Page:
Academic journal article Adolescence

Social Skills Training for Young Adolescents: Cognitive and Performance Components

Academic journal article Adolescence

Social Skills Training for Young Adolescents: Cognitive and Performance Components

Article excerpt

Social skills training for adolescents has been associated with enhanced self-esteem (Stake, DeVille, & Pennell, 1983), improved problem-solving skills (Guerra & Slaby, 1990; Sarason & Sarason, 1981), drug refusal (Horan & Williams, 1982; Williams, 1980), and sex refusal (Rayvid & Brock, 1986). Assertiveness is the social skill that is defined as expressing one's rights and opinions with respect for the rights of others (Alberti & Emmons, 1974; Lange & Jakubowski, 1976). Wise, Bundy, Bundy, and Wise (1991) and Thompson, Bundy, and Broncheau (1995) studied adolescent assertiveness from Bandura's (1977, 1986) social cognitive theory approach, particularly focusing on the relationship between stored cognitive information and behavioral performance. In both of these studies they found that sixth-graders could learn and retain cognitive information basic to understanding the concept of assertion. However, when they expanded their measures to include a role-play assessment of verbal assertive behavior, they were unable to show that the trained adolescents performed better than the controls (Thompson et al., 1995). Thus, these results support Bandura's (1977, 1986) assumption that the acquisition of symbolic information is not sufficient for behavior change.

One possible explanation for the discrepancy between trained students' performance on the cognitive measures and their performance on the verbal role-play tests could be inaccurate perception of social cues. The subjects could have either failed to interpret the stimulus in the role play as a cue for examining their knowledge of assertiveness information or failed to recognize the stimulus as an indicator that an assertive response would be reinforced. Another explanation could be the subjects' lack of motivation, which might have been related to a low level of self-efficacy for the assertive response, lack of expectation that the assertive response would be reinforced, or low value assigned to the predicted reinforcer. A final possibility is the tendency for young adolescents to engage in concrete rather than formal operational thought (Halford, 1989). The cognitive functioning of the sixth-grade subjects in the Thompson et al. (1995) study may have been too concrete to allow for consideration of possible behaviors and outcomes before choosing an assertive response.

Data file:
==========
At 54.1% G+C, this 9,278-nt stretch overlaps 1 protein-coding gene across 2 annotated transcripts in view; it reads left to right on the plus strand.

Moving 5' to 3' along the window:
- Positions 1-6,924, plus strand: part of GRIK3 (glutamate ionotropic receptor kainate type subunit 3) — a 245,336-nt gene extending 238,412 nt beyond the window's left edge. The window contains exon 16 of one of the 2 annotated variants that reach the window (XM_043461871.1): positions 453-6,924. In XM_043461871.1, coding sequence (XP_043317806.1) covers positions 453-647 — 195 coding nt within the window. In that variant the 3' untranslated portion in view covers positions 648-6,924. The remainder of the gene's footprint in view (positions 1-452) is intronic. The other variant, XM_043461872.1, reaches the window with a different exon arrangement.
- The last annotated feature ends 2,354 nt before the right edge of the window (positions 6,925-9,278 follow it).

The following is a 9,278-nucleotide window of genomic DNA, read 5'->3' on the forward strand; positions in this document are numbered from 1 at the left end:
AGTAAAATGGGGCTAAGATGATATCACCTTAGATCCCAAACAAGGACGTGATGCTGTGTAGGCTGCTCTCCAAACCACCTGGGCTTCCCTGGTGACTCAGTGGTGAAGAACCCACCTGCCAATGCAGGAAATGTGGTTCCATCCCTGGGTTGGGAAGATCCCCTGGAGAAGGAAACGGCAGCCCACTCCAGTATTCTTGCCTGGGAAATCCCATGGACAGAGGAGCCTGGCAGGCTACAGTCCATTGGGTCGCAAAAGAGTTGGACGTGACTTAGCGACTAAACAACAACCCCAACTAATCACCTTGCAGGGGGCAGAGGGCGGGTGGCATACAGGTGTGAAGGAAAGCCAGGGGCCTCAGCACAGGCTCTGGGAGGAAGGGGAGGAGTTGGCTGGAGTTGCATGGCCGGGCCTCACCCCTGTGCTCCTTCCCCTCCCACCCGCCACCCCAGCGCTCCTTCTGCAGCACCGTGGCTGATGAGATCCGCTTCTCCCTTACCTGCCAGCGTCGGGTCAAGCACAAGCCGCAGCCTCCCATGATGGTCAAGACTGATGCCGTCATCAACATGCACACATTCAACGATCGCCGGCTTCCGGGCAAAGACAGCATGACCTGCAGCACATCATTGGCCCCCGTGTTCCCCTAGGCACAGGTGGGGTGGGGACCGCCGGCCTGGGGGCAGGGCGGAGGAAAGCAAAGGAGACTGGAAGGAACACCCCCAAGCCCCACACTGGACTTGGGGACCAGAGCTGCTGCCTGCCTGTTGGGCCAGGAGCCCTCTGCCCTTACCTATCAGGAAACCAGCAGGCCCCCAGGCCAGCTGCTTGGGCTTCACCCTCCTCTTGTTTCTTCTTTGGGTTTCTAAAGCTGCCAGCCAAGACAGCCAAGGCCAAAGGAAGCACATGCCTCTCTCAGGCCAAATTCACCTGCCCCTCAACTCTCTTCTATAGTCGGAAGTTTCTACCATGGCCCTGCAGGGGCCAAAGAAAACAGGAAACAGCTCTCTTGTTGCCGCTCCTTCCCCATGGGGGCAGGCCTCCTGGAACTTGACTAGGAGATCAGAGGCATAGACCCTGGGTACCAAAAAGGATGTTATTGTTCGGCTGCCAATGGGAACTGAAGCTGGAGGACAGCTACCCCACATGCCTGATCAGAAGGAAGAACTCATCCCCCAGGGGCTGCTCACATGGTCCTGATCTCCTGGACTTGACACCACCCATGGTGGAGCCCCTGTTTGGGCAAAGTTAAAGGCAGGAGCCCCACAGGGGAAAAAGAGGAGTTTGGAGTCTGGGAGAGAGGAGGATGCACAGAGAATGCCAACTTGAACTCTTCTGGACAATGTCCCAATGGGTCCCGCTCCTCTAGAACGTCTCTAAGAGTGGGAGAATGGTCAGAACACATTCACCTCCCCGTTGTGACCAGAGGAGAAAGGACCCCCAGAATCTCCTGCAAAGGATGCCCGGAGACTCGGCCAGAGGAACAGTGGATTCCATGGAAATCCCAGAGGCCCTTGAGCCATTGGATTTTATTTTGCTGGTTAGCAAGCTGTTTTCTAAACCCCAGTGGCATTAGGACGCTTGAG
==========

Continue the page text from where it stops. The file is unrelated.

In the present study, the curriculum of Wise et al. (1991) and Thompson et al. (1995) was expanded to include more opportunities to practice assertive responses in a wider variety of situations appropriate to young adolescents. The goal was to give the students more feedback about the accuracy of their perceptions of social cues and to increase their self-efficacy for assertive behavior. It was speculated that an emphasis on repetitious practice with reinforcement might elevate the probability of the assertive response and be an appropriate technique directed at these young adolescents' more concrete level of functioning.

In this study we replicated the multiple-choice measures of cognitive acquisition used in Wise et al. (1991) and Thompson et al. (1995), expanded the role-play methods used in Thompson et al. (1995), and measured both the verbal and nonverbal performance components of assertive behavior. Through curriculum expansion and the addition of more in-depth performance measures, we hoped to better understand the relationship between cognition and performance as it relates to assertiveness in young adolescents.



Subjects consisted of 68 fifth-grade students in three comparable classes in two elementary schools. One class (13 boys and 9 girls) received the assertiveness training, which included cognitive and performance elements. Another class (16 boys and 7 girls) served as a control group for both the cognitive and performance tests. A third class (13 boys and 10 girls) served as a second control group for cognitive testing only. …

Search by... Author
Show... All Results Primary Sources Peer-reviewed


An unknown error has occurred. Please click the button below to reload the page. If the problem persists, please try again in a little while.